I steeled myself. I wasn’t athletic enough to do anything more than hold my ground, and hold out my arms like I was about to catch a baby. The ball arrived, crashed through some branches, and hit my arms. I grabbed at, kept it from bouncing out, squeezed it to my chest. He was out.
My teammates cheered. I would only figure out years later that he had tortured them all, so this wasn’t only my triumph in our little universe; it was everyone’s triumph. I tried to act like it was nothing. I stepped away from the fence, and kicked the ball back toward home plate, waited for someone to gather the ball, get it back to the pitcher. But I heard the calls from my teammates. “Way to go, Billy!” and “Nice catch!” My heart was bursting.
I had two modes when I was a kid—I was either brainless or I was frozen in terror. I did many of the stupid things boys did in those days. I jumped off rooves, climbed high trees and telephone poles, poked around through who knows what in the town dump, rode my bike through traffic. We had an abandoned Army fort down the street from where I lived, with buildings that had to be broken into, windows that had to be smashed, tunnels that had to be explored.
But other times I was full of doubt and frozen. Sometimes when my friends broke into a new building, I would stand back. When the windows started to break, I would walk home. When they blasted through an intersection, riding wheelies through traffic, I would sometimes stop at the curb, wait for the traffic to pass. Evolutionary biology now tells me this reaction was probably the better one, but it was hard to do this when you were a kid. Hard to be the careful one, the cautious one. “Trip’s a fucking pussy” was the inverse of “Way to go, Billy!”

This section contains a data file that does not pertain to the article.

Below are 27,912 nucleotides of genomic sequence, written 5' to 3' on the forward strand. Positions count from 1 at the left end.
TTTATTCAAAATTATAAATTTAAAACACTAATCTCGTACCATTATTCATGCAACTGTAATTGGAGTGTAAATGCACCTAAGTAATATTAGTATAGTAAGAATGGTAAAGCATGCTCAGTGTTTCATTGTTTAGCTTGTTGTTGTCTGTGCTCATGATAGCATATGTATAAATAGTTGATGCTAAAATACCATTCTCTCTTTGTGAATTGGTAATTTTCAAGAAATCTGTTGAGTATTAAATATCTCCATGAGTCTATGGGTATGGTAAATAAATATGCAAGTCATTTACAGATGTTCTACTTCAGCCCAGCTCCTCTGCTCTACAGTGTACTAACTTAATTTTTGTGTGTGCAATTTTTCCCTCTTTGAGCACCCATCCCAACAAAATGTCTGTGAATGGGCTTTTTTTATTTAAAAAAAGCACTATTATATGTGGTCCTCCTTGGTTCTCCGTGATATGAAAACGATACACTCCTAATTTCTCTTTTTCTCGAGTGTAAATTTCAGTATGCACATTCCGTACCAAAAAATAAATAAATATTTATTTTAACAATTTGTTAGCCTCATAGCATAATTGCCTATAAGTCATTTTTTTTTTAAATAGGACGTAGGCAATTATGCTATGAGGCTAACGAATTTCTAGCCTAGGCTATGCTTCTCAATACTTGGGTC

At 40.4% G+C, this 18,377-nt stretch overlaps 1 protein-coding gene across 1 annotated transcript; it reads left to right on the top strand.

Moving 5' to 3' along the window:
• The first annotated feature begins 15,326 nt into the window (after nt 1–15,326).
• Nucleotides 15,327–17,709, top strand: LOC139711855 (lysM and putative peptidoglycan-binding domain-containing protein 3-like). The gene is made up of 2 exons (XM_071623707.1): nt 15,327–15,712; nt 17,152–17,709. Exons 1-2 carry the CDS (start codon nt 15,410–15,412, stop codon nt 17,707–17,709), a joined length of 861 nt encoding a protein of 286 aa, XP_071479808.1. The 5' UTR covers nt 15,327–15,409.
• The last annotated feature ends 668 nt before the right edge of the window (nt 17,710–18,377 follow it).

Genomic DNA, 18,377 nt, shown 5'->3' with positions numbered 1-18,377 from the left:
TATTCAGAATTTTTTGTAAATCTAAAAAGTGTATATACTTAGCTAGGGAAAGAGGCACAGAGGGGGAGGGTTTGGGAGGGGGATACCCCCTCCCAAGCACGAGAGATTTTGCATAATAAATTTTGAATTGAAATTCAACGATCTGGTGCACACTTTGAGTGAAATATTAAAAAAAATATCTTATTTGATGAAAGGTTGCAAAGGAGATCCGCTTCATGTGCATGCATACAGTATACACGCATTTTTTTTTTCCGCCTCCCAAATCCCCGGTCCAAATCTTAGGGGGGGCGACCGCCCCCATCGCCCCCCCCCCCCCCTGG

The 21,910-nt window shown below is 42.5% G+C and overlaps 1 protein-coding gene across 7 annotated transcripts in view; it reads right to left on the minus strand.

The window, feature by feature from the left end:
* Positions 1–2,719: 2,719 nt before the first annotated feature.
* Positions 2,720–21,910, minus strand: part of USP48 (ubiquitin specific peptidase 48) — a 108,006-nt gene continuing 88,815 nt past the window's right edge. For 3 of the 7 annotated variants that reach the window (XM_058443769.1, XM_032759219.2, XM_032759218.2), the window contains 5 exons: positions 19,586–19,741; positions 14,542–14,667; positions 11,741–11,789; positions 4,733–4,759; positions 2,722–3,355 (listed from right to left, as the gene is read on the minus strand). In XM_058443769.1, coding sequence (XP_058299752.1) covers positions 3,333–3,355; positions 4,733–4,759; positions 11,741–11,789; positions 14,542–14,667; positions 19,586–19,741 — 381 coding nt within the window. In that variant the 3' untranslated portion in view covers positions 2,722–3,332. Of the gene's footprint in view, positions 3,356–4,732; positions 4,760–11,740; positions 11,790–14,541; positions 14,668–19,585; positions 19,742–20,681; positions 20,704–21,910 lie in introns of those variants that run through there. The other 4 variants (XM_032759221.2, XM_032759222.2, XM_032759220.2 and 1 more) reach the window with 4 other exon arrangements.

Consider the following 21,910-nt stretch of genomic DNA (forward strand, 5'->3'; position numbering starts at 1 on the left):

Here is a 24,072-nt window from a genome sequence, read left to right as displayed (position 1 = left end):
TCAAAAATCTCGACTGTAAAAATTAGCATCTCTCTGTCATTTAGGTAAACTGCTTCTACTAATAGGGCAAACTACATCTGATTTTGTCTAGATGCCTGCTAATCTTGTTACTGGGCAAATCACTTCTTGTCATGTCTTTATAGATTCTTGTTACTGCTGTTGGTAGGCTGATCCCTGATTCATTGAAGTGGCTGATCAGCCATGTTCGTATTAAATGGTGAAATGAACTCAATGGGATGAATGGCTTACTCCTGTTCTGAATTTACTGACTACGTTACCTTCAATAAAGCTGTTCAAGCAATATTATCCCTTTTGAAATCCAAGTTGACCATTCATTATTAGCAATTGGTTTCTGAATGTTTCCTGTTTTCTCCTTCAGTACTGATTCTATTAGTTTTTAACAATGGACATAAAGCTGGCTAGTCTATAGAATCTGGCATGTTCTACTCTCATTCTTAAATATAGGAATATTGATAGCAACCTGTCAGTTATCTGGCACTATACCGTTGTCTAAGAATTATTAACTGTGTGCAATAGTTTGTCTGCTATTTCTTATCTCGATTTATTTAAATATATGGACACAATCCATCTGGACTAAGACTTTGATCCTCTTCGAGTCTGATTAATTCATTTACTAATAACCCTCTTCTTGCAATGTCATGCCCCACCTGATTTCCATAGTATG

One day Danny Mars and I left the drugstore, and headed back to school. I was in my prudent mode, and decided not to cross the busy street right outside the drugstore, but instead to walk up to the crosswalk, where the street was wider, not crowded by parked cars, and the sight lines were better. Not Danny. He was impatient that day, or maybe he was impatient every day and normally I was too, but I headed up the sidewalk, Danny to my back, as he stepped through the parked cars and right in the path of a moving one. I can still hear the breaks squealing, the thud. I can’t recall whether he cried out or not, but he was crying when I got back, laying in the street. Some adults were already there—maybe the driver, maybe people from the drugstore and the other businesses—men as I remember, and smart enough to keep me at my arm’s length, helping me not see some things I would not want to remember.
My memory is that he broke his leg, and I also remember that somehow I got in trouble, too, if not from school, maybe from my mother. Maybe she wasn’t angry as much as she was scared. Scared that I could have been the one that had done the stupid thing, and that something worse could have happened because I had to eat lunch at a soda fountain instead of at home with her.
Of course I could have the whole memory wrong. Maybe I crossed too, but ahead of him, and I heard the accident behind me not because I had walked up the sidewalk but because I had bolted across the street ahead of him. Maybe I had done exactly that, but lied to cover up what I had done wrong. Maybe Danny and I were guilty of the same thing, and I had been the lucky one. Maybe he wasn’t hurt as badly, or maybe was hurt worse. Or maybe he wasn’t hurt at all. Maybe the squealing breaks I remember were followed by a bellowing man. “You stupid fucking kids!” Maybe Danny and I bolted up the street, laughing, turned into the school playground, and joined the kickball game. Maybe that was also the magical day I caught that kicked ball, and Danny was right next to me when I drop-kicked the ball back into the infield, cheering me on. “Way to go, Billy! Way to go!”